Dr. Tirusew, thank you for taking the time to speak with us on the topic of the Grand Ethiopian Renaissance Dam (GERD) and the issues surrounding it. Please give our readers a summary of your background.

Thank you for having me. I primarily work with a water company that supplies nearly 2.4 million residents in the Tampa, Petersburg- Clearwater Metro Area. More specifically, I work in a department that aids with modeling and decision support in areas like water demand projections for the next 20-30 years, demand and supply-side management of the various water sources, as well as assessments of the impact of climate change on water resources. Additionally, I give a brief course at the University of South Florida in the areas of water demand and supply management, forecast, and immediate effects of climate change. I also teach a postgraduate course on water, energy, and climate at Pan-African University’s Algeria campus. In this course, I give an overview of adverse effects of climate change like floods, and drought, and effective measures of combating them.


As a climate and water resource management expert, summarize for us the core benefits of a hydro-powered dam as compared to other sources of energy like fossil fuel and nuclear power.

From a clean energy perspective, there are numerous benefits. While some emphasize the negative aspects like carbon and methane emissions after filling reservoirs; these effects, however, are negligible compared to emissions from fossil fuels and other energy resources used around the world. In terms of reducing emissions, hydropower is the cleanest. In this aspect, a project like GERD is not only helpful to the country but also to the world as it helps curb global emission levels. Ethiopia has six more tentative projects that are to generate an additional 25,000 megawatts of energy and help meet the population’s demands.

A project like GERD also has immense benefits both in terms of employment and engaging local communities. Thus far, the emphasis on labor has been on the construction of the dam itself.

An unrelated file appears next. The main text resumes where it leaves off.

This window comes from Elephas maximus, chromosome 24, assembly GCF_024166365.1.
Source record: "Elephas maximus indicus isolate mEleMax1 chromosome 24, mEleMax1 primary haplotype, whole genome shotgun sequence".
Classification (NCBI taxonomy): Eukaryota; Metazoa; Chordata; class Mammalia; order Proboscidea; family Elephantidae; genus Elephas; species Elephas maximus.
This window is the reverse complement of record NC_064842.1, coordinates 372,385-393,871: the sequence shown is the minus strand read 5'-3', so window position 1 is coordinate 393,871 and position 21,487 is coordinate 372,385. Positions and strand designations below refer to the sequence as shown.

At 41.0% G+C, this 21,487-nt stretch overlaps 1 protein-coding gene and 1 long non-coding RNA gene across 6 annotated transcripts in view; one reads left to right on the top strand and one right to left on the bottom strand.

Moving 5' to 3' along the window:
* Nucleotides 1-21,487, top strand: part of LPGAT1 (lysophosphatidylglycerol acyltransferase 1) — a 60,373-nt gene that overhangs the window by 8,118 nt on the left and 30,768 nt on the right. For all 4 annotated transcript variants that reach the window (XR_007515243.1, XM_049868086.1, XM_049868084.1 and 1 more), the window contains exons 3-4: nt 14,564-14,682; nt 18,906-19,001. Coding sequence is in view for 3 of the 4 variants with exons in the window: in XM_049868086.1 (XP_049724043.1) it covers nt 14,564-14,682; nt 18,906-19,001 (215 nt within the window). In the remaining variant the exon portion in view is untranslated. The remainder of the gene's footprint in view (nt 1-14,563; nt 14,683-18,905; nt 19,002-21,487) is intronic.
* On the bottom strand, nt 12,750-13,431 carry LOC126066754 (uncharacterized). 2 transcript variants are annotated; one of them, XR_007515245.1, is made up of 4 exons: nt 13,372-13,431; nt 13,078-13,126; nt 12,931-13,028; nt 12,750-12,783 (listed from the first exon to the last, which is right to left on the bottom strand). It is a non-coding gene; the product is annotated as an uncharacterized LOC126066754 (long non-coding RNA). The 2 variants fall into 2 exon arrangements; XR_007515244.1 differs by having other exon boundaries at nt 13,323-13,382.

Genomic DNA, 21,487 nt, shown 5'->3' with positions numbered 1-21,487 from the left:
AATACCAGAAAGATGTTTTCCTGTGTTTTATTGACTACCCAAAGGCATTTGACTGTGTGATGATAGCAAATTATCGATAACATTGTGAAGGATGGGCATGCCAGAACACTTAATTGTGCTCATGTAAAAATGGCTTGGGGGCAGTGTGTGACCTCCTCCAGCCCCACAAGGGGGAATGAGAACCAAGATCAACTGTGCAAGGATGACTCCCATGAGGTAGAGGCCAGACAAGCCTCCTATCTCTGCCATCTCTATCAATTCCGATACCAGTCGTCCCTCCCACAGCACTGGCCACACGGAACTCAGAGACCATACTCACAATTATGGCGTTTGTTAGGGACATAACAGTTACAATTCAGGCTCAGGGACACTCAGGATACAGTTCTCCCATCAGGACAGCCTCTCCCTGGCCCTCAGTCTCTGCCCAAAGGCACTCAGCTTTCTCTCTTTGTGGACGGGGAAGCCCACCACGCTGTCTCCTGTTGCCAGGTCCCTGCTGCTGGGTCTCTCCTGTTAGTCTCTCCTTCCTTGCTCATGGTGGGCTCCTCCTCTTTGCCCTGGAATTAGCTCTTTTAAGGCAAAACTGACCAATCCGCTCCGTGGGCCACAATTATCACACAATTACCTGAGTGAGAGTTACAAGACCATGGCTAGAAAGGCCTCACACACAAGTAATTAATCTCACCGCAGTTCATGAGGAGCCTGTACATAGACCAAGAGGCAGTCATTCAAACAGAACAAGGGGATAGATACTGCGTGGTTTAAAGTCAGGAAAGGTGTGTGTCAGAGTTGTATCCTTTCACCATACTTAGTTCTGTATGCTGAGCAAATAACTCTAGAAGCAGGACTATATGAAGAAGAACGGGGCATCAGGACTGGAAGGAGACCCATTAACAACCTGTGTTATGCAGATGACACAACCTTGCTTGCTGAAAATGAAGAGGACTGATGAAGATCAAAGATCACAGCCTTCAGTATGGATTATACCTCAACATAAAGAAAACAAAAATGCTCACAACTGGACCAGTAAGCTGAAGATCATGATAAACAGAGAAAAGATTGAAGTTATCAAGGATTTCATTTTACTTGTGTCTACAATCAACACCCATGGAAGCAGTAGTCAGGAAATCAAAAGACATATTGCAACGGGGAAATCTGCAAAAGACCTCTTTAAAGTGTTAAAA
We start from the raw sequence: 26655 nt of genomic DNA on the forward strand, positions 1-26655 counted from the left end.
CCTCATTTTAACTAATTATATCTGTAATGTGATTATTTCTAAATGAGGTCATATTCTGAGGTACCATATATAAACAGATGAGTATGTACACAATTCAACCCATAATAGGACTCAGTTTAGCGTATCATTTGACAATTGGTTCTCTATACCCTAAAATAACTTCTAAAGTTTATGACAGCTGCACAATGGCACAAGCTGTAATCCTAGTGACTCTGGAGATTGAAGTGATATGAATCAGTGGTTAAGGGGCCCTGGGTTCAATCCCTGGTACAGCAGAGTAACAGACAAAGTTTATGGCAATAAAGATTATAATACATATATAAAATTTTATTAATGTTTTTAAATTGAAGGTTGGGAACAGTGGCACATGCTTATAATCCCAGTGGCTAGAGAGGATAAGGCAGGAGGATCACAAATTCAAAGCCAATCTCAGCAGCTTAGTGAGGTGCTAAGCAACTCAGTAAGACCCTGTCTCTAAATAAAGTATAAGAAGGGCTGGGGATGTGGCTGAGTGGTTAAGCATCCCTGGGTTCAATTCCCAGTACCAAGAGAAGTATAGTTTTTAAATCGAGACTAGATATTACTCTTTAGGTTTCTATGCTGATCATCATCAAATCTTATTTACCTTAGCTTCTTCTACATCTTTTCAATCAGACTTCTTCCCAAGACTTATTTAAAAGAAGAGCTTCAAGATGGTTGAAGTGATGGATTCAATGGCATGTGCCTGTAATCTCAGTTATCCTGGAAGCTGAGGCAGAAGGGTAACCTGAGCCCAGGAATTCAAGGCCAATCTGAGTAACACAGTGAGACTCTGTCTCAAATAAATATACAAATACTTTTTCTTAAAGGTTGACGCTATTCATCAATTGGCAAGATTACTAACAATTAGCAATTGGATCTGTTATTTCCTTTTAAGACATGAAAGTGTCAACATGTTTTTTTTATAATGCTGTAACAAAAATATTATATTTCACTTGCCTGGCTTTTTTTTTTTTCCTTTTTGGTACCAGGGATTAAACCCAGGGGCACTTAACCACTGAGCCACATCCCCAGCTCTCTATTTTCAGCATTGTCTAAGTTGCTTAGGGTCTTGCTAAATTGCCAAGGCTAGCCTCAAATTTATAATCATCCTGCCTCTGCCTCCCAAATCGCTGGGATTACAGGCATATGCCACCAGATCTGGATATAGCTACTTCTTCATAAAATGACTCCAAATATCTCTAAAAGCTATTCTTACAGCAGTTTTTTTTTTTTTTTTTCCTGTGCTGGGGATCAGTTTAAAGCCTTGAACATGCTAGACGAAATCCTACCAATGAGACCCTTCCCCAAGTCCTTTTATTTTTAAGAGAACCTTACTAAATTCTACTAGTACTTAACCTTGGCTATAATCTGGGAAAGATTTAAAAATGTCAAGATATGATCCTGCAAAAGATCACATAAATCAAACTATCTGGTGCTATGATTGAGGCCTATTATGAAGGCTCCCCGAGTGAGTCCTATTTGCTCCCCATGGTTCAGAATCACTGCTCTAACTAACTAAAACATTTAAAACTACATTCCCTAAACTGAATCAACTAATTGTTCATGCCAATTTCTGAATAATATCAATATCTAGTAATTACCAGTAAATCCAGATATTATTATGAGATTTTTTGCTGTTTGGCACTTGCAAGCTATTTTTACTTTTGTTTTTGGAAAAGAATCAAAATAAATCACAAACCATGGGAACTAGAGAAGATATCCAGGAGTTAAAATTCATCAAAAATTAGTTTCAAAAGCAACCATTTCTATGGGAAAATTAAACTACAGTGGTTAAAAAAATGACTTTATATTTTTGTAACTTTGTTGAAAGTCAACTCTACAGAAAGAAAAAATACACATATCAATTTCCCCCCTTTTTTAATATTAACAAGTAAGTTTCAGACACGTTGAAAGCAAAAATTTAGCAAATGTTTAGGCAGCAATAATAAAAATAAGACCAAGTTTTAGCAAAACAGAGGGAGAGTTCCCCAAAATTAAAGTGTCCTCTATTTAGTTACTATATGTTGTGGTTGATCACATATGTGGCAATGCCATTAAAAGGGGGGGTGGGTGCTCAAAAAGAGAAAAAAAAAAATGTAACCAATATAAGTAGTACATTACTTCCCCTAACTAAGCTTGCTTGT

However, one would expect further job creation in the construction and maintenance of power infrastructure that is to distribute electricity throughout the nation.

I recently had a conversation with a young lady in high school and I inquired into her future career aspirations. To my surprise, she answered that she hopes to become an electrical engineer as she foresaw the immense labor and expertise needed to meet and sustain our population’s electricity needs. Studies have shown that Ethiopia can easily double its output from its existing light industry solely by having a consistent electricity supply. Experts have also projected that every dollar invested in electricity generation, has an additional $7 worth of associated benefit because of its cascading effect across sectors.


What, in your opinion, accounts for the disconnect between the global move towards environmental consciousness and lack of support, financial or political, for clean energy initiatives in developing countries like Ethiopia. What accounts for this disconnect?

I believe this disconnect has a lot to do with the will and profit margins of special interest groups and goliath-sized lobby firms. It is no secret that many of the industrialized nations spearheading the global effort for clean energy continue to be large emitters with no foreseeable plans to change their path. With this reality in mind, I am also a firm believer that clean energy initiatives should never be at the cost of the poor. The cost of transitioning to clean sources of energy should be shared with nations that have achieved industrialization decades ago. This is akin to changing the rules of the game in one’s favor. Africa’s combined emissions, per capita, remain minuscule as compared to other nations and corporations, hence the international framework has to be one of practical assistance and not one of dictation of rules.

It is no secret that many of the industrialized nations spearheading the global effort for clean energy continue to be large emitters with no foreseeable plans to change their path.